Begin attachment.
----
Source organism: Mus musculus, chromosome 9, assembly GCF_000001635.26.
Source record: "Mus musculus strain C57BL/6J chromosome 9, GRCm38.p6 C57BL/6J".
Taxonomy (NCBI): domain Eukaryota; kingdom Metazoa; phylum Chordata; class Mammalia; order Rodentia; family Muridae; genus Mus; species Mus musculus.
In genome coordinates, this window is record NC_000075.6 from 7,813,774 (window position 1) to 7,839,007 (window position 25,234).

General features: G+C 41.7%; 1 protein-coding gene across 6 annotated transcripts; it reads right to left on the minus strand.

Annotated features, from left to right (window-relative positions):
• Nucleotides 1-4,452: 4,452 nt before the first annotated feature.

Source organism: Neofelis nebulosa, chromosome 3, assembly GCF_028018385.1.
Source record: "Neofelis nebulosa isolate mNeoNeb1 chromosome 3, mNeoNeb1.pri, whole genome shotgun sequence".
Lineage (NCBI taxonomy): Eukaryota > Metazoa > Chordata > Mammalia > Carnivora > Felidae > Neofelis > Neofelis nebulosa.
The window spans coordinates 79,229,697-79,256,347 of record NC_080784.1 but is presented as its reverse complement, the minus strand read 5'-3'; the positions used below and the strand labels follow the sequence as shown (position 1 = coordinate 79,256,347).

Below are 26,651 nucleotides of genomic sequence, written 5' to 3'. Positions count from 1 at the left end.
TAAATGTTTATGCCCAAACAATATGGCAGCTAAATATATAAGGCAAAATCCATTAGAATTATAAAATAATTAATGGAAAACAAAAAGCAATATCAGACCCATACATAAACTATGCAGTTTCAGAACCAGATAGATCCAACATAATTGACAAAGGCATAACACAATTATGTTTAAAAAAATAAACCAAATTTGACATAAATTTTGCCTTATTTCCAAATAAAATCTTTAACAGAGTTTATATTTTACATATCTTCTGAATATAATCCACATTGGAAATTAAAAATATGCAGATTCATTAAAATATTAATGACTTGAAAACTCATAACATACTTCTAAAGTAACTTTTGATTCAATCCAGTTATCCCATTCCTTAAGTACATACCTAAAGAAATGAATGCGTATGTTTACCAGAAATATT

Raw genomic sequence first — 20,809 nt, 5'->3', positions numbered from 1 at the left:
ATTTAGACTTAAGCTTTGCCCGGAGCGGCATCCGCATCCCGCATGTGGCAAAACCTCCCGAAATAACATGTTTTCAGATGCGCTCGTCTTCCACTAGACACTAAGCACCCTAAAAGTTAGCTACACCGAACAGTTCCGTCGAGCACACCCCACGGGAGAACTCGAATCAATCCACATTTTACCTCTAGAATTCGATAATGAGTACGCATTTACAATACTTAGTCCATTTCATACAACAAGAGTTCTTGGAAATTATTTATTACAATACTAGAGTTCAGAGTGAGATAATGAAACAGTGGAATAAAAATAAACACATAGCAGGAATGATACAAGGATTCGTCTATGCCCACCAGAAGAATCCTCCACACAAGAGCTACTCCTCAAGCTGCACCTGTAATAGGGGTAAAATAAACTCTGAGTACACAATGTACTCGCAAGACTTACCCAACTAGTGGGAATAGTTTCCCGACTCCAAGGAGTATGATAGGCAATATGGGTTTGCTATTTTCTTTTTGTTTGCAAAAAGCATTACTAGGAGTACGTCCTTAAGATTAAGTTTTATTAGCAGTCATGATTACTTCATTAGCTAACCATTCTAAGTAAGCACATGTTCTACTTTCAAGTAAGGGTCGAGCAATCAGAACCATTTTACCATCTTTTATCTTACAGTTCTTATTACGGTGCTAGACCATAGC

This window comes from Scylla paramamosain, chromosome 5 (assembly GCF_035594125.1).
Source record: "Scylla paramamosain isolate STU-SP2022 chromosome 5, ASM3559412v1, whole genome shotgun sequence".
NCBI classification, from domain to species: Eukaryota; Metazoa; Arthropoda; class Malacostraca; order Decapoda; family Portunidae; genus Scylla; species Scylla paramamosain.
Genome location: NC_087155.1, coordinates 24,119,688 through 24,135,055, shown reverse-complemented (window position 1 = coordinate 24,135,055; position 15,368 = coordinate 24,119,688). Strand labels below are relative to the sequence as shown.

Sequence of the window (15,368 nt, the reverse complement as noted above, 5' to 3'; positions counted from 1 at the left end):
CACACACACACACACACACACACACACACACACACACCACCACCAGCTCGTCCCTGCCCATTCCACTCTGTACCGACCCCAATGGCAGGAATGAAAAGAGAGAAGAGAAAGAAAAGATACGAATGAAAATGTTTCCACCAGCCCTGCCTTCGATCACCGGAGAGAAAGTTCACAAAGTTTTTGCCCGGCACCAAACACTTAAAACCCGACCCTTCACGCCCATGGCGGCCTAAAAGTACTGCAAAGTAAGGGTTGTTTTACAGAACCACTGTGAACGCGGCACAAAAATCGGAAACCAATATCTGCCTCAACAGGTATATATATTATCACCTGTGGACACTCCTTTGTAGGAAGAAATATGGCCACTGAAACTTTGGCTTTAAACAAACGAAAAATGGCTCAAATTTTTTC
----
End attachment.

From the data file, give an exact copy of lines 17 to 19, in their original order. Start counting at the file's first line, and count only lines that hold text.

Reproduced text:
Source record: "Scylla paramamosain isolate STU-SP2022 chromosome 5, ASM3559412v1, whole genome shotgun sequence".
NCBI classification, from domain to species: Eukaryota; Metazoa; Arthropoda; class Malacostraca; order Decapoda; family Portunidae; genus Scylla; species Scylla paramamosain.
Genome location: NC_087155.1, coordinates 24,119,688 through 24,135,055, shown reverse-complemented (window position 1 = coordinate 24,135,055; position 15,368 = coordinate 24,119,688). Strand labels below are relative to the sequence as shown.